Dictionary of National Biography, 1885-1900/Adeliza of Louvain
ADELIZA of Louvain (d. 1151?), second queen of Henry I, was daughter of Godfrey (‘Barbatus’) of Louvain, duke of Brabant or Lower Lotharingia, descended in the male line from Charles the Great. The date of her birth is not known, but she is described as ‘puella’ in 1120. It was partly the report of her singular beauty (on which all the chroniclers are agreed), and partly ‘ob spem prolis adipiscendæ’ (Gervase, i. 92, Rolls Ser.), that Henry, then in his fiftieth year (and a widower since May 1118), sought her hand in the above year. The contract of marriage was signed 16 April 1120; but, owing to the delay in the bride's arrival, the marriage itself did not take place till 24 Jan. 1120–1, the royal pair being crowned by the Archbishop of Canterbury six days later. It was on this occasion that Henry of Huntingdon (p. 243, Rolls Ser.) composed, in praise of her beauty, the elegiacs beginning:
Anglorum regina, tuos, Adeliza, decores
Ipsa referre parans musa stupore riget.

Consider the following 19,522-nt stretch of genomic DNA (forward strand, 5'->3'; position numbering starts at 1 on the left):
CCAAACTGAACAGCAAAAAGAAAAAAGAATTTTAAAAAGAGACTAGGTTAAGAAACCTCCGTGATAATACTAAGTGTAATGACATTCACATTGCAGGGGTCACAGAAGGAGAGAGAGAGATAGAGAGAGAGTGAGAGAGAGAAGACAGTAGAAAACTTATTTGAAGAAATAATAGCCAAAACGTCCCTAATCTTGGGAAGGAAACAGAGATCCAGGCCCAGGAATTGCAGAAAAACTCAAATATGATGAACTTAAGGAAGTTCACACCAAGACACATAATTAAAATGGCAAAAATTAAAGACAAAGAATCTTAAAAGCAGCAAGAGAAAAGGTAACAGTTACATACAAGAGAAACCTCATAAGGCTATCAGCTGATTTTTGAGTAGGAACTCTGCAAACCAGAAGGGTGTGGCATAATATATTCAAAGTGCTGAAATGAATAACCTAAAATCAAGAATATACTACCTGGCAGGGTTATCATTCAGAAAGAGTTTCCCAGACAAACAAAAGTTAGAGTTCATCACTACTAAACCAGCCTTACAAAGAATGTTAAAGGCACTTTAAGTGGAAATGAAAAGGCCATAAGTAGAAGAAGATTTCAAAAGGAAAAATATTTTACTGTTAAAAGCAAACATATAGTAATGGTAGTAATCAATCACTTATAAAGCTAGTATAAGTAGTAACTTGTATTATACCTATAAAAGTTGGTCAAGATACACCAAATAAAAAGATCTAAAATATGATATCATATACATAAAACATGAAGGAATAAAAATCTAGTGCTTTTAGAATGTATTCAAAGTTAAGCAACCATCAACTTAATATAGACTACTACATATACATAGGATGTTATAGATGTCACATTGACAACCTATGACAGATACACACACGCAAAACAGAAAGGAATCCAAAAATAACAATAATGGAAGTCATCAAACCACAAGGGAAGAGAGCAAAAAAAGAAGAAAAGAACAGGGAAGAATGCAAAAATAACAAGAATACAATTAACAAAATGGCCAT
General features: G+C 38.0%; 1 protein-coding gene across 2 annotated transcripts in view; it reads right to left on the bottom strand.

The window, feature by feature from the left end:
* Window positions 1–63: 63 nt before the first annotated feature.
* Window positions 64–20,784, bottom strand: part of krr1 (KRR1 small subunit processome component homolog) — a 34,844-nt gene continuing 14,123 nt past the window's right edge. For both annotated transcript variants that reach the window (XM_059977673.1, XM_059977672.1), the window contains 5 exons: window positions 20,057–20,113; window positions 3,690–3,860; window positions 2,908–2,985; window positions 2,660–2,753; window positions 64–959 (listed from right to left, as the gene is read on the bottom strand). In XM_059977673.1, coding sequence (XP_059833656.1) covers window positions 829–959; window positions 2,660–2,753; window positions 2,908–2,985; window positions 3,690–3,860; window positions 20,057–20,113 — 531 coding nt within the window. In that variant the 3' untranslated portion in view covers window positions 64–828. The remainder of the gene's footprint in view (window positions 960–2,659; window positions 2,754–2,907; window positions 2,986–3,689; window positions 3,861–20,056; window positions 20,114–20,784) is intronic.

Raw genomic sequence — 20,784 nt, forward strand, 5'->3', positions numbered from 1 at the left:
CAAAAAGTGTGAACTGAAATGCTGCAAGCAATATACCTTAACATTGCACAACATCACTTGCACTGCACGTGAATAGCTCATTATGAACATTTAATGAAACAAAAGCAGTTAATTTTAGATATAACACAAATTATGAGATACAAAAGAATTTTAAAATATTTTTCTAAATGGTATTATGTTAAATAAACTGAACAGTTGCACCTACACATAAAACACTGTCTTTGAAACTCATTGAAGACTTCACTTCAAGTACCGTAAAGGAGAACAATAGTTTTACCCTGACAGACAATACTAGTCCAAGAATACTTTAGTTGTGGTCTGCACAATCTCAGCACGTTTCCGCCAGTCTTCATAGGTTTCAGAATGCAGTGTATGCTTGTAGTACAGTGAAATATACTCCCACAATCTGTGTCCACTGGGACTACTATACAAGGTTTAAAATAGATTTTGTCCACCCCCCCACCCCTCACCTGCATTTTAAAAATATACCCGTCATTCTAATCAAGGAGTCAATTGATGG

Of a gentle and retiring disposition she took no part in politics, but devoted herself to soothing and pacifying the disappointed and sullen king. She also interested herself greatly in the literary movement of the day, taking under her special patronage Geoffroi Gaimar, Philip du Than, the author of the ‘Voyage de St. Brandan,’ and David the Trouveur. On the death of Henry (1 Dec. 1135) she disappears from view; but it is probable that she retired to the castle of Arundel which, with its honour, had been left to her in dower for life. We find her residing there in 1139, when the empress landed in the neighbourhood, and was received into the castle ‘ab Adeliza quondam regis Henrici regina tunc autem amica (sic) vel uxore W. Comitis de Arundell’ (Gervase, ed. Stubbs, i. 110). The date of her marriage to William de Albini [see Albini, William de, d. 1176] is unknown; but as she left by him seven children, it cannot have been long after Henry's death. Her only recorded acts after 1139 are her foundation of the small priories of Pyneham and of the Causeway (De Calceto), and her benefactions to that of Boxgrove, all in Sussex, with her gifts to Henry's abbey of Reading and to the cathedral church of Chichester. To the latter she presented the prebend of West Dean in the year 1150, after which date there are no further traces of her. It is stated by Sandford that ‘she was certainly buried at Reading;’ but she has since been proved to have left her husband and retired to the abbey of Affligam near Alost, in Flanders, which had been founded by her father and uncle, and to which her brother Henry had withdrawn in 1149. Here she died on 23 March (the year not being recorded), and was buried: ‘Affligenam delata vivendi finem facit ix. kal. Aprilis et sepulta est e regione horologii nostri’ (Sanderus, Chorographia Sacra Brabantiæ). While lady of Arundel she had sub-enfeoffed her brother Joceline (‘the Castellan’) in the lordship of Petworth on the occasion of his marriage with the heiress of the Percies, by whom he was ancestor of the earls of Northumberland.[Strickland's Lives of the Queens of England (1840), vol. i.; Lawrence's Memoirs of the Queens of England (1838), vol. i.; Henry Howard's Howard Memorials (1834), x.; Butkens' Trophées du Brabant, vol. i.; Sanderus' Chorographia Sacra Brabantiæ.]